Org. Synth. 1943, 23, 25
Submitted by R. L. Sawyer and D. W. Andrus.
Checked by Nathan L. Drake and Charles M. Eaker.
The reaction is carried out in a heated tube similar to that described by Herbst and Manske [Org. Syntheses Coll. Vol. 2, 389 (1943)]
except that the receiving chamber B (loc. cit.
, Fig. 2
) does not have a side arm, and that a 10-cm. water-cooled condenser
is attached to the exit end of the tube leading directly to the receiver
. The tube is packed with activated alumina (Note 1)
held in place at the ends by plugs of glass wool.
The furnace is heated to 300–340° (Note 2), and 204 g. (195 ml., 2 moles) of tetrahydrofurfuryl alcohol (Note 3) is introduced from the dropping funnel at the rate of 50 ml. per hour. The product, collected in an Erlenmeyer flask which contains 30 g. of anhydrous potassium carbonate, consists of a light-brown oil and a lower aqueous layer. When the reaction tube has drained, the lower aqueous layer is separated and discarded. The upper layer is fractionated through a short column, and a fraction boiling at 70–86° is collected. This consists of a mixture of water and dihydropyran, most of which distils at 83–86°. The residue (25–35 g.) is mainly unchanged tetrahydrofurfuryl alcohol (Note 4).
The water-dihydropyran fraction separates into two layers. The lower aqueous layer is separated and discarded. The upper layer, consisting of fairly pure dihydropyran, is dried over 5–6 g. of anhydrous potassium carbonate, decanted, refluxed for 1 hour with 2–3 g. of metallic sodium, and then distilled from sodium (Note 5). The yield is 110–118 g. of dihydropyran, boiling at 84–86° (66–70%).
Several varieties of technical activated alumina
were used. After three or four runs the catalyst becomes covered with a brown tar and the yield of dihydropyran
decreases. The catalyst may be regenerated by igniting it at red heat until the tar is burned off. The checkers used 8–14 mesh activated alumina from the Aluminum Ore Company of America. The catalyst was reactivated at 450° by drawing a slow stream of air through it until the tar was burned off.
The temperature of the furnace is measured by a thermometer
placed alongside the glass tube inside the furnace. The temperature should be 330–340° except in the regions about 10 cm. from each end of the furnace; here the temperatures will be 300–340°, depending on the construction of the furnace.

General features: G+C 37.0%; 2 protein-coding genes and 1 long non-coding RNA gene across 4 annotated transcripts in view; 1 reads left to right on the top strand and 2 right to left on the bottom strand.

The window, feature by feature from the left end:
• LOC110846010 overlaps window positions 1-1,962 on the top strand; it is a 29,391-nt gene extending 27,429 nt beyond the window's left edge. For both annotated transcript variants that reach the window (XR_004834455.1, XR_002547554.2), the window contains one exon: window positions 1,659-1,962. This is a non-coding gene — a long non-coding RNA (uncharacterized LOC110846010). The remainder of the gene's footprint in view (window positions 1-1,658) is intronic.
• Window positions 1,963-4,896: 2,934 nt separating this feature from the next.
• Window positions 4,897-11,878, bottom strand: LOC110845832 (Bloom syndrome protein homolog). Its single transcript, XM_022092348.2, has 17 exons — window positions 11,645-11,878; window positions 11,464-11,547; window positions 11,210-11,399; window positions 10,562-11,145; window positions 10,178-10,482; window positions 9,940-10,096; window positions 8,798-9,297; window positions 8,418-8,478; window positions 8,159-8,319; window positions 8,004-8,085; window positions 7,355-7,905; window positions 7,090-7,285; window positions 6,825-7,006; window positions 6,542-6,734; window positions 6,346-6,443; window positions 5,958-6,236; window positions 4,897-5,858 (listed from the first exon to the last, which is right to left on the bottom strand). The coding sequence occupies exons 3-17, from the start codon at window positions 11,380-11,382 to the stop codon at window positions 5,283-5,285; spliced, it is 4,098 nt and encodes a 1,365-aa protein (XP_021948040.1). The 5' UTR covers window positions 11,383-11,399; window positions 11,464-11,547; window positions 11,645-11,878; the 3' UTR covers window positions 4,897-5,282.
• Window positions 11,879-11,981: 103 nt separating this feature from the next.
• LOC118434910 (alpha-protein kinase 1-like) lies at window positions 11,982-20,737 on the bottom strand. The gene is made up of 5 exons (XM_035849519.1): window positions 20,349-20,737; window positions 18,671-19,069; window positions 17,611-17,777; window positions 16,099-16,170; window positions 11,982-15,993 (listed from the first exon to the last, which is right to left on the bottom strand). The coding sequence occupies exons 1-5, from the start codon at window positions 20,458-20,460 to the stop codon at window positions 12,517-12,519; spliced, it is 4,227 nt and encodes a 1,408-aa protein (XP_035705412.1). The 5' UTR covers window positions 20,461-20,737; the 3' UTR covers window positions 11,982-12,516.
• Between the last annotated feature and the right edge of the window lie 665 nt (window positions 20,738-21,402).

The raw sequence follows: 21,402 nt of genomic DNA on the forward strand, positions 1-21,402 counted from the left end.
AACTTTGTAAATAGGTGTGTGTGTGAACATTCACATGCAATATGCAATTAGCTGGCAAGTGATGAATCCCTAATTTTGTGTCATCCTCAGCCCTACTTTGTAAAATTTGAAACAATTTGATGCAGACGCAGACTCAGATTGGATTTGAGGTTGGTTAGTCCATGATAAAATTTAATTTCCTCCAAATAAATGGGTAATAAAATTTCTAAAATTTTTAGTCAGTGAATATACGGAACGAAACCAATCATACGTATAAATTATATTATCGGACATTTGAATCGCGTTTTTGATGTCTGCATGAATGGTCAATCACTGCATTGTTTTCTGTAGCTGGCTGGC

According to the submitters, Eastman's practical grade of tetrahydrofurfuryl alcohol
must be purified by distillation; the fraction boiling at 79–80°/20 mm.
was used. The checkers used, without purification, tetrahydrofurfuryl alcohol obtained from the Quaker Oats Company
. The yields were equally good.
The recovered tetrahydrofurfuryl alcohol
turns yellow on standing and is unsuitable for further runs. If it is used, the yield of dihydropyran
drops to 36–38%
, and the catalyst must be regenerated after each run.
is very difficult to dry. Even after this treatment the product often contains traces of water.
The procedure given above is essentially that of Paul.1,2 Aluminum silicate
, titanium oxide
, and basic aluminum phosphate
have also been used as catalysts in this rearrangement.3
The action of sodium amide
upon tetrahydrofurfuryl bromide
gives chiefly 1,4-epoxy-4-pentene
and a small amount of dihydropyran
undergoes rearrangement at 380° in the presence of alumina to yield dihydropyran
This preparation is referenced from:
Chemical Abstracts Nomenclature (Collective Index Number);
basic aluminum phosphate
potassium carbonate (584-08-7)
tetrahydrofurfuryl alcohol (97-99-4)
sodium amide (7782-92-5)
Tetrahydrofurfuryl bromide (1192-30-9)
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